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Nursing Testimony Before Congress, 1993-2011

Author(s): 

Sally Cohen, Ulrike Muench

Date: 
Aug. 01, 2012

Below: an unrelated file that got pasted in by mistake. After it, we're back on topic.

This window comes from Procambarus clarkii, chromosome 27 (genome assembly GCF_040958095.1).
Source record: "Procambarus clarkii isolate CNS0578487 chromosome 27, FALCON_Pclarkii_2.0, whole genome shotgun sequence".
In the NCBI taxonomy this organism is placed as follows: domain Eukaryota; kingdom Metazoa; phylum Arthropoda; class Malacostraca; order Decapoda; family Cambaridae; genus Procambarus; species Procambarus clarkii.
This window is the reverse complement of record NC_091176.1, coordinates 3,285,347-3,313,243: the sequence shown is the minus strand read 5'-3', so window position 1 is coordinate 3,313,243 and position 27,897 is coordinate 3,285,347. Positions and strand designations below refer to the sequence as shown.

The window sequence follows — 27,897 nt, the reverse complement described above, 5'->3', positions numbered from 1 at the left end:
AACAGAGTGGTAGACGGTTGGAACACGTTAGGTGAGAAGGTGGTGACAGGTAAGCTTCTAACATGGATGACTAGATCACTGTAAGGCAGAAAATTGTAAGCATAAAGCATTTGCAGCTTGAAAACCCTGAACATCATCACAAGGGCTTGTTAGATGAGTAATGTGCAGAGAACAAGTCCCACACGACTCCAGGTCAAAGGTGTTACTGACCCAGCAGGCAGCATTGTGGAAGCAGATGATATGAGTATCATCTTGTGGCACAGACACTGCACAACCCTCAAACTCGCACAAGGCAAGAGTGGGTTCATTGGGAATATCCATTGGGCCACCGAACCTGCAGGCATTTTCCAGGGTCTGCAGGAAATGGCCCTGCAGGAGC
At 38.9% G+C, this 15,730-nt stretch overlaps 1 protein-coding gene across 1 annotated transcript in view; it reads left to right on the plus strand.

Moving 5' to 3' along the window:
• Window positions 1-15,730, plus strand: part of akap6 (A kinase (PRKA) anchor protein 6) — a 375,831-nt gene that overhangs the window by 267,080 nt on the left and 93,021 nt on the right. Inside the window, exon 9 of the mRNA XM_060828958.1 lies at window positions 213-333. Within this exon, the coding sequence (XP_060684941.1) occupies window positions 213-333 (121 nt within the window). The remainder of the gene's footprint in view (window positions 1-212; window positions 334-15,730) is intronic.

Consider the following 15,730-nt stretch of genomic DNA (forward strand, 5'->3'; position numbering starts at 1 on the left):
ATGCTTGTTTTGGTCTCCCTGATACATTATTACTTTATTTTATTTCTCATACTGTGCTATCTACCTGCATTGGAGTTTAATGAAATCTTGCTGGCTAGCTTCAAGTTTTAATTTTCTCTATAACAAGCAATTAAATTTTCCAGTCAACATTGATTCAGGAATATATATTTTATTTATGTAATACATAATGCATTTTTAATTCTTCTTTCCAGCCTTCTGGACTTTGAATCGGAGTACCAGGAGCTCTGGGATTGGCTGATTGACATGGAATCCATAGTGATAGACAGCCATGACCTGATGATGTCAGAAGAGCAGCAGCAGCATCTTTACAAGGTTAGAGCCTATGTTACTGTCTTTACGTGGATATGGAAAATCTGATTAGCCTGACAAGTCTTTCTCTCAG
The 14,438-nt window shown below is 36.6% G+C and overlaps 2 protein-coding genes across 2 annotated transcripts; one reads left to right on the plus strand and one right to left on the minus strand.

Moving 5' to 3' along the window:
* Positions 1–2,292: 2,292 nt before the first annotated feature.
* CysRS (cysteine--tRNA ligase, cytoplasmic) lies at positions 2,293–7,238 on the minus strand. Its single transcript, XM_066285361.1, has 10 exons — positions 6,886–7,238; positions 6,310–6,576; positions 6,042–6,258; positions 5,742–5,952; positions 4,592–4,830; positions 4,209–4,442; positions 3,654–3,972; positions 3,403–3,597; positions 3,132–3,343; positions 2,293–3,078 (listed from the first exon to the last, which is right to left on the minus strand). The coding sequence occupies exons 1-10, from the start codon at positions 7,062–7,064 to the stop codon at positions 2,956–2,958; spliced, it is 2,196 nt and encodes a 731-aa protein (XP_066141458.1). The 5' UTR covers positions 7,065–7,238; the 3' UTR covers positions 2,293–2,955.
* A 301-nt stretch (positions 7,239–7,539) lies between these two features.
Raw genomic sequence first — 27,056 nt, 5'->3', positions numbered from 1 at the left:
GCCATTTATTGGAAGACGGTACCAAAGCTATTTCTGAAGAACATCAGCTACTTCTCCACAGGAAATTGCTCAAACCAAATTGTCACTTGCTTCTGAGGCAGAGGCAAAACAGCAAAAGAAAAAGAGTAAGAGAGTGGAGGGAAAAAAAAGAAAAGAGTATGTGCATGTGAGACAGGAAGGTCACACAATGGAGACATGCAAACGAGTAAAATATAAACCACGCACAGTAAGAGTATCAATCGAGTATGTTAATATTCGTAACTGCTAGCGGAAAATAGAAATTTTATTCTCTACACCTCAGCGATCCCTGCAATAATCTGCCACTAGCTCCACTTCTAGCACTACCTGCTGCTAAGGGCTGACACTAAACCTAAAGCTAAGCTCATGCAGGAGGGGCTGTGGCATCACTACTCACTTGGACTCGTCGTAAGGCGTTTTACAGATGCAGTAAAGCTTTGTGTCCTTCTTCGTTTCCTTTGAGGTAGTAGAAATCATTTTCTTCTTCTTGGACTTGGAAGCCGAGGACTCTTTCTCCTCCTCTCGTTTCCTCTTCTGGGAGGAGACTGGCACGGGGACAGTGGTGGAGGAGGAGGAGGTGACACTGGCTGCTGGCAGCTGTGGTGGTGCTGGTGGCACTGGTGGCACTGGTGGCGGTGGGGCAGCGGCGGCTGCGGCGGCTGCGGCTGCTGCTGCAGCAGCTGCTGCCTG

This article describes nurses' testimony before congressional committees between 1993 and 2011. We address three questions: (a) How have trends in nurses' testimony changed over time? (b) What do data reveal about nursing's engagement with health policy issues on the congressional agenda? (c) How might the findings be useful in implementation of health care reform and the Institute of Medicine report on the Future of Nursing. Using LexisNexis® Congressional online database, we identified 434 nursing testimonies presented at congressional hearings. Descriptive statistics were used to examine characteristics of the nurse expert witnesses and the testimonies topics on which they testified. Nurses most frequently testified on workforce issues (36%), followed by access and coverage (14%). The majority of the nurse witnesses had graduate degrees 65% and lived and worked in fewer than 10 states. Nurses appeared before House or Senate appropriations committees 38% more often than before any other congressional committees. Our findings point to the need for additional research, especially given the crescendo of calls for nursing to step up to the political table. The article concludes with implications for future research and policy action.

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